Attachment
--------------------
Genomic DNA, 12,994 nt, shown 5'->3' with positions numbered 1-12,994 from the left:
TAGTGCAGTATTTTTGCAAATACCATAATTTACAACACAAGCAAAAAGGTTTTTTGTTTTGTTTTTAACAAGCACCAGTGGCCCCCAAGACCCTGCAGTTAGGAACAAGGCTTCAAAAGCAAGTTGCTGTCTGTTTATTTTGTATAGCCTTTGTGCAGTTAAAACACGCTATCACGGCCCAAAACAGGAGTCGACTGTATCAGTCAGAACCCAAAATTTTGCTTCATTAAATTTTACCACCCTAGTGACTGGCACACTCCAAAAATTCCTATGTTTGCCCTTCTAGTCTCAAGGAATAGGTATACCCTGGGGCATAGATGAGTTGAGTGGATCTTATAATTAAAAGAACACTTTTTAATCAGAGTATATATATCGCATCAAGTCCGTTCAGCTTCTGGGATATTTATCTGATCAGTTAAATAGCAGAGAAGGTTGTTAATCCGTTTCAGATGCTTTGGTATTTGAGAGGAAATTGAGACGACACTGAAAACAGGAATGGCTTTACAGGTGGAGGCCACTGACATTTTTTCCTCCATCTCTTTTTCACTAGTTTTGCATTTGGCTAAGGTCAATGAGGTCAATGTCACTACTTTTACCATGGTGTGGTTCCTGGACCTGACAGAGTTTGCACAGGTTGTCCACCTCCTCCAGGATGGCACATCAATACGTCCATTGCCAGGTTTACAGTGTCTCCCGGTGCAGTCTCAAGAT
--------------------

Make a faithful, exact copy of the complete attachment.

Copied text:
Genomic DNA, 12,994 nt, shown 5'->3' with positions numbered 1-12,994 from the left:
TAGTGCAGTATTTTTGCAAATACCATAATTTACAACACAAGCAAAAAGGTTTTTTGTTTTGTTTTTAACAAGCACCAGTGGCCCCCAAGACCCTGCAGTTAGGAACAAGGCTTCAAAAGCAAGTTGCTGTCTGTTTATTTTGTATAGCCTTTGTGCAGTTAAAACACGCTATCACGGCCCAAAACAGGAGTCGACTGTATCAGTCAGAACCCAAAATTTTGCTTCATTAAATTTTACCACCCTAGTGACTGGCACACTCCAAAAATTCCTATGTTTGCCCTTCTAGTCTCAAGGAATAGGTATACCCTGGGGCATAGATGAGTTGAGTGGATCTTATAATTAAAAGAACACTTTTTAATCAGAGTATATATATCGCATCAAGTCCGTTCAGCTTCTGGGATATTTATCTGATCAGTTAAATAGCAGAGAAGGTTGTTAATCCGTTTCAGATGCTTTGGTATTTGAGAGGAAATTGAGACGACACTGAAAACAGGAATGGCTTTACAGGTGGAGGCCACTGACATTTTTTCCTCCATCTCTTTTTCACTAGTTTTGCATTTGGCTAAGGTCAATGAGGTCAATGTCACTACTTTTACCATGGTGTGGTTCCTGGACCTGACAGAGTTTGCACAGGTTGTCCACCTCCTCCAGGATGGCACATCAATACGTCCATTGCCAGGTTTACAGTGTCTCCCGGTGCAGTCTCAAGAT